With the implementation of a Vermont law on genetically engineered labeling looming, the stakes were high for two meetings recently hosted by Secretary of Agriculture Tom Vilsack to bring together different sides of the GMO labeling debate. The hope was to find something that provides consumers the information they seek while not stigmatizing biotechnology or placing undue cost burdens on producers and consumers.
However, in the end there was not enough common ground to emerge from the room with a GMO labeling proposal agreed upon by leaders from both camps.
For one camp, Tara Cook-Littman, founder of GMO-Free Connecticut; Gary Hirshberg co-founder of Stonyfield Farm and chairman of Just Label It; Scott Faber vice president of government affairs for Environmental Working Group; Chris Miller social mission activism manager for Ben & Jerry’s; and David Bronner cosmic engagement officer for Bronner’s Soaps were in the room.
For the industry, Randy Russell, president of the Russell Group represented the Grocery Manufacturers Assn.; J.P. Bilbrey, chairman and chief executive officer of the Hershey Company and chairman of GMA’s board of directors; Chuck Conner, president and chief executive officer of the National Council of Farmer Cooperatives; Steve Censky, chief executive officer of the American Soybean Assn.; and Paul Grimwood, president and chief executive officer of Nestle USA.
Last summer the House has passed a bill creating a uniform national voluntary food labeling standard and sets up the U.S. Department of Agriculture to oversee a certified “GMO-free” label similar to what it does for organics.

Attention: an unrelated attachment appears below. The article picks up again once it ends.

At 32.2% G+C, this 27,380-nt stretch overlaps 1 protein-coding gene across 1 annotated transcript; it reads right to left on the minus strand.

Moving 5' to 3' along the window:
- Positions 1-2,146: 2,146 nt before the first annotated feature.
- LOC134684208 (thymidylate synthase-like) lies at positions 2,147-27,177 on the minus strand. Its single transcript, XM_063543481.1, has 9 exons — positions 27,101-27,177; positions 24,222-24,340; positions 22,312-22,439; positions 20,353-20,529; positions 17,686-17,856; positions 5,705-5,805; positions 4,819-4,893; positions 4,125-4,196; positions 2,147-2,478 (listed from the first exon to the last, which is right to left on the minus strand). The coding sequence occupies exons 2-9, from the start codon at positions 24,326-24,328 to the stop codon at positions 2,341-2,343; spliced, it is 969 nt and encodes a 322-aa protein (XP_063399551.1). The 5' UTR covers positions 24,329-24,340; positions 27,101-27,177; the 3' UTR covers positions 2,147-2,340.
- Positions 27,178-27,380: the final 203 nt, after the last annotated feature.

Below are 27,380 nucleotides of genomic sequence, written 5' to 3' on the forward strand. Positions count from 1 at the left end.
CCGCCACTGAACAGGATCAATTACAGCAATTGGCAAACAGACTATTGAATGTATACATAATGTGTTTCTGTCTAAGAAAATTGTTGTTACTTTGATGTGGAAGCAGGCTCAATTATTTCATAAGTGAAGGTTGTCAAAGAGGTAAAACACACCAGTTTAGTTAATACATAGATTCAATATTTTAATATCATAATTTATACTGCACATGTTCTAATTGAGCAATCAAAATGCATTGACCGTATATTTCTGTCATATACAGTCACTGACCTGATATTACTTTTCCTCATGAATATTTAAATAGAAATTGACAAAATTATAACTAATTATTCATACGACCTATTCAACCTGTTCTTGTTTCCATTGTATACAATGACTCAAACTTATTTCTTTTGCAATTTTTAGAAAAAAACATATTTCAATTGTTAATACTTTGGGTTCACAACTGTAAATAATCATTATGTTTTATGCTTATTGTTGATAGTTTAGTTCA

Although details from the meeting were kept hush-hush, there was some discussion that a potential solution may include a mandatory system of disclosure using QR codes – likely based on the food industry’s SmartLabel program.
“We are thankful to Secretary Vilsack for the time he spent with us, but in the end, there was not enough common ground to emerge from that room with a GMO Labeling proposal agreed upon by leaders from both camps. Our request is simple: On package disclosure of GMOs. We want the same rights that the citizens of 64 other countries already enjoy. And, with Vermont implementing in July, we will not accept any federal law that does not meet or exceed the standards being set by the states,” Cook-Littman said in a blog post.
And so it appears from Cook-Littman that those seeking mandatory labeling do not plan to back down. However, Cook-Littman did exit the meetings knowing that the only thing that stood between the passage of the House version was a number of Senate Democrats.
“Make no mistake about it, while we are very close to winning this fight, we are also on the verge of losing it,” Cook-Littman said.